By Yelena Gerovich
New American Acculturation Coordinator
On Feb. 8, the great movie maestro John Williams celebrated his 85th birthday. “John Williams has written the soundtrack to our lives. Note by note, through chord and chorus, his genius for marrying music with movies has elevated the art form to symphonic levels and inspired generations of audiences to be enriched by the magic of the movies,” said Howard Stringer.
Williams has composed music for more than 150 movies and television shows, including a 40 year collaboration with director Steven Spielberg. He won Oscars for his scores to “Jaws,” “Star Wars,” “ET” and “Schindler’s List.” His fifth Academy Award was for the adaptation and original song score to the 1971 film “Fiddler on the Roof.” When Spielberg asked Williams to compose the score for “Schindler’s List,” Williams was amazed and felt it would be too challenging. He said to Spielberg, “You need a better composer than I am for this film.” Spielberg responded, “I know. But they’re all dead!”
The violin theme in “Schindler’s List,” performed by Itzhak Perlman, made many of those watching cry. This is because, no matter the differences between people (13.1 percent of the U.S. population is foreign, according to 2013 Pew Research) everyone can understand the language of music. But it’s not always so easy for everyone to understand each other. Differences in the ways in which people live and relate to each other can create stress. Even the simplest daily tasks, such as shopping for food or asking for directions, can become challenging when there is a language barrier, as well as the potential for cultural misunderstandings.
Working with diverse refugee groups, educators need to be aware of and sensitive to the migration, acculturation, and stress that many learners experience. We are very grateful to all our educators and volunteers. A variety of approaches, methods, techniques and technologies are used in the teaching and learning process. The New American Acculturation Program has recently offered educational programs for all groups of immigrants including citizenship classes, “Shabbat Together,” and “Yad Ezra Foundation Today,” presented by Svetlana Kriger, the first director of the Yad Ezra Foundation in Moscow, Russia, and Irina Polyakova. Thanks to the financial support of the State of Connecticut Department of Social Services, Women of Vision Society of the Jewish Foundation of Greater New Haven, Jewish Federation Association of Connecticut and the Jewish Federation of Greater New Haven, which has made this possible.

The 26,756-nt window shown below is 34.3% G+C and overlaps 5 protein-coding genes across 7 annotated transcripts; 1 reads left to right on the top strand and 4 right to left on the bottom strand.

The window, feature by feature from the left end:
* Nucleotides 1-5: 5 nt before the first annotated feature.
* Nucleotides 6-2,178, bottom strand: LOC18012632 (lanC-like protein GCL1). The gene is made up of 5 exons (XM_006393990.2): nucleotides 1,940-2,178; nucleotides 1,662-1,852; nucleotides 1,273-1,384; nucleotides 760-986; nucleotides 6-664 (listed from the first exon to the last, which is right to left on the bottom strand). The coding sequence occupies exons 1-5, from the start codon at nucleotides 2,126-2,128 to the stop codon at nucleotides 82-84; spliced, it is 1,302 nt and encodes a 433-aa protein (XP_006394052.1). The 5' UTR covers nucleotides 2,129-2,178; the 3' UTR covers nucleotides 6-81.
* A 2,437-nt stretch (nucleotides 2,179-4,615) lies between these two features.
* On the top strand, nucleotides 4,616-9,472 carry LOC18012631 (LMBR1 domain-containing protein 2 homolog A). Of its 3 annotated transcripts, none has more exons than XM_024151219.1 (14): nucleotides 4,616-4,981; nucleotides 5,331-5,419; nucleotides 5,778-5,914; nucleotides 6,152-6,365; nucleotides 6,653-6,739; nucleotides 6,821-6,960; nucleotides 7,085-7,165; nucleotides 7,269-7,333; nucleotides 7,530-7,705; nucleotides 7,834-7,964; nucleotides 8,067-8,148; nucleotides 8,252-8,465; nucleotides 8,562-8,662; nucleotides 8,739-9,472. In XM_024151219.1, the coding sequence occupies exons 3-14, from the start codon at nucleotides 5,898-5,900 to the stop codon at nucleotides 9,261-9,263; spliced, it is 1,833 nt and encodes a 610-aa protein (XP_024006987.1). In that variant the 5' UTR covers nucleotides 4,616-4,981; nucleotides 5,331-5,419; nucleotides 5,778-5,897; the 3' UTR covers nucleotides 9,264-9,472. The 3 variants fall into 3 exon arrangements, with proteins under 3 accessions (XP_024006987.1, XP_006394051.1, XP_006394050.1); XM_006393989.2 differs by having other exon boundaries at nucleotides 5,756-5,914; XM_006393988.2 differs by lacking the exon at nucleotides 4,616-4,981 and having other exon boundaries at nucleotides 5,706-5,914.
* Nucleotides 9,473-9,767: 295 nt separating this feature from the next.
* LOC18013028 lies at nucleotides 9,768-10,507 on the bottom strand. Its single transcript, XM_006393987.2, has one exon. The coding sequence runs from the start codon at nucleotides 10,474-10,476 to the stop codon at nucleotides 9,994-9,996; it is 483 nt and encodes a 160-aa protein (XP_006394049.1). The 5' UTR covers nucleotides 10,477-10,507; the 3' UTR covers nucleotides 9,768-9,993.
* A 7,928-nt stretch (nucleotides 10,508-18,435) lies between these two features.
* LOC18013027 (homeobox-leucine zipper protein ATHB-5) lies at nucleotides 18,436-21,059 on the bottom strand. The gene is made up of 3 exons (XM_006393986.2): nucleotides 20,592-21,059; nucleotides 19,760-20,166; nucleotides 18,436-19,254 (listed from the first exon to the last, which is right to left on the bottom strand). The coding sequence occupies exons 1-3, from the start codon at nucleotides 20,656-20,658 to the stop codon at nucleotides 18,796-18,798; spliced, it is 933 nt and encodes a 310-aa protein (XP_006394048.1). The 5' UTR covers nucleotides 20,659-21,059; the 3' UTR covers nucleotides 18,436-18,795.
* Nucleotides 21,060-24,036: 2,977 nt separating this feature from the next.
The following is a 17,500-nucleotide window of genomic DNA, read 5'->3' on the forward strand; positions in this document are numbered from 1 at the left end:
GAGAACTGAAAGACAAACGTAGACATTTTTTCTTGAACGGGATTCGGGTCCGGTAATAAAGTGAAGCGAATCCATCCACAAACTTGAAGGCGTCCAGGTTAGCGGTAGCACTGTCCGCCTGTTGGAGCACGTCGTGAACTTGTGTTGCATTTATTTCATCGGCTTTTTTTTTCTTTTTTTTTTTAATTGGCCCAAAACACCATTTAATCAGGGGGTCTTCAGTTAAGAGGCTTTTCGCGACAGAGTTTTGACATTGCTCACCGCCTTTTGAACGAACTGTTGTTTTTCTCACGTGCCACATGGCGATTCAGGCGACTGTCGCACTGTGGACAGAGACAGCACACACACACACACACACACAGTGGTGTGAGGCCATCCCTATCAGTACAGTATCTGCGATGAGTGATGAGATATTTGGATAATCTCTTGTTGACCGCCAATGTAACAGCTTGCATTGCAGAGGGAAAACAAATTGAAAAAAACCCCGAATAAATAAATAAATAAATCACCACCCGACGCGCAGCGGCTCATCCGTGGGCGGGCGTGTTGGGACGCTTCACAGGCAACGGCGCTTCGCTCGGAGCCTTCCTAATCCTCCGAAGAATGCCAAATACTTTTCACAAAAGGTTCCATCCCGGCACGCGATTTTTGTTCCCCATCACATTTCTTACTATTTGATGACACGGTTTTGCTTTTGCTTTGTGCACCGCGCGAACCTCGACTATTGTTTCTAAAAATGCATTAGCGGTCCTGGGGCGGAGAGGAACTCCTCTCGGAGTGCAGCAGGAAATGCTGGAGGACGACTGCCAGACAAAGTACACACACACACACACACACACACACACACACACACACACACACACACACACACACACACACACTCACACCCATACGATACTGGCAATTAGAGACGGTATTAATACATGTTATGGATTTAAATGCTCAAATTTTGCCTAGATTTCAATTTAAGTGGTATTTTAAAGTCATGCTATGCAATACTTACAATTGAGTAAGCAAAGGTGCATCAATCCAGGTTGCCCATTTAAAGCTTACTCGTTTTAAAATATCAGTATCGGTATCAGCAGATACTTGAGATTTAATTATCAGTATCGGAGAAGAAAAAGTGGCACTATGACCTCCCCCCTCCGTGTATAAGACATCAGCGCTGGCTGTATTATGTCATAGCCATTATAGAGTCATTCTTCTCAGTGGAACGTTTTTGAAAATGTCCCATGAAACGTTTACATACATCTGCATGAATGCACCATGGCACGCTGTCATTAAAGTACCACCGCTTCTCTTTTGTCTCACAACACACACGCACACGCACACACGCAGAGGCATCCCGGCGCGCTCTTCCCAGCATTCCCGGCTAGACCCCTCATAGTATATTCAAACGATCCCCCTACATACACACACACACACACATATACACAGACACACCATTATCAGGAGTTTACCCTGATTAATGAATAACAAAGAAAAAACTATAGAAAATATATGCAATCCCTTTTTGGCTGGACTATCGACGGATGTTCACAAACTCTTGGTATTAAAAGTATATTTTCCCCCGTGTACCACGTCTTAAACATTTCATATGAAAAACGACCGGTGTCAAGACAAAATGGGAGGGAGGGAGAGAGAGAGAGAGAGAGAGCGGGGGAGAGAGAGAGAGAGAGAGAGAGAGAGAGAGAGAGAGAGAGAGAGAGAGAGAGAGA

As John Williams said: “So much of what we do is ephemeral and quickly forgotten, even by ourselves, so it’s gratifying to have something you have done linger in people’s memories.”
For more information about the New American Acculturation Program, including sponsorships of specific programs, please contact Yelena Gerovich at (203) 387-2424 x321, or email firstname.lastname@example.org.